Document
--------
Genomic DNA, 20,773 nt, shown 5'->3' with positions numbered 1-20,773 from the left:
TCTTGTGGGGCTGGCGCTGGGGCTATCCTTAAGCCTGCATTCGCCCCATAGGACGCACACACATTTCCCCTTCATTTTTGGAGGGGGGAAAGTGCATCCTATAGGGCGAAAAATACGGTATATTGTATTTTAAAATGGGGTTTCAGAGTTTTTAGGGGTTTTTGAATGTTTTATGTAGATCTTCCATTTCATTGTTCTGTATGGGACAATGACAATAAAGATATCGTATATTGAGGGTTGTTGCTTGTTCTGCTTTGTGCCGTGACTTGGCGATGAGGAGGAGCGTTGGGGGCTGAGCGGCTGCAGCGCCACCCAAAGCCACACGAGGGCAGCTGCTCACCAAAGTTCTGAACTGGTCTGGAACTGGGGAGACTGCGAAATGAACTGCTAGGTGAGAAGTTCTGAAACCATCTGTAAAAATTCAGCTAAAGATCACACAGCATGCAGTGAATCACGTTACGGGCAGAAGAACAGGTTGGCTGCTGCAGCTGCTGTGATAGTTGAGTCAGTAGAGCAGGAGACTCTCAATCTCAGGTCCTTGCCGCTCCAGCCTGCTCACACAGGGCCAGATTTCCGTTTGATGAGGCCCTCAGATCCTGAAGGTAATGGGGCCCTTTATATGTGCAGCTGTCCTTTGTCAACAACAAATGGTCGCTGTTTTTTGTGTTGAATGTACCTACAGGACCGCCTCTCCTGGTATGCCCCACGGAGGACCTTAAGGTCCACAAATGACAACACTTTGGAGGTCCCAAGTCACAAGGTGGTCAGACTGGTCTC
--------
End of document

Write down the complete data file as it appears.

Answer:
Genomic DNA, 20,773 nt, shown 5'->3' with positions numbered 1-20,773 from the left:
TCTTGTGGGGCTGGCGCTGGGGCTATCCTTAAGCCTGCATTCGCCCCATAGGACGCACACACATTTCCCCTTCATTTTTGGAGGGGGGAAAGTGCATCCTATAGGGCGAAAAATACGGTATATTGTATTTTAAAATGGGGTTTCAGAGTTTTTAGGGGTTTTTGAATGTTTTATGTAGATCTTCCATTTCATTGTTCTGTATGGGACAATGACAATAAAGATATCGTATATTGAGGGTTGTTGCTTGTTCTGCTTTGTGCCGTGACTTGGCGATGAGGAGGAGCGTTGGGGGCTGAGCGGCTGCAGCGCCACCCAAAGCCACACGAGGGCAGCTGCTCACCAAAGTTCTGAACTGGTCTGGAACTGGGGAGACTGCGAAATGAACTGCTAGGTGAGAAGTTCTGAAACCATCTGTAAAAATTCAGCTAAAGATCACACAGCATGCAGTGAATCACGTTACGGGCAGAAGAACAGGTTGGCTGCTGCAGCTGCTGTGATAGTTGAGTCAGTAGAGCAGGAGACTCTCAATCTCAGGTCCTTGCCGCTCCAGCCTGCTCACACAGGGCCAGATTTCCGTTTGATGAGGCCCTCAGATCCTGAAGGTAATGGGGCCCTTTATATGTGCAGCTGTCCTTTGTCAACAACAAATGGTCGCTGTTTTTTGTGTTGAATGTACCTACAGGACCGCCTCTCCTGGTATGCCCCACGGAGGACCTTAAGGTCCACAAATGACAACACTTTGGAGGTCCCAAGTCACAAGGTGGTCAGACTGGTCTC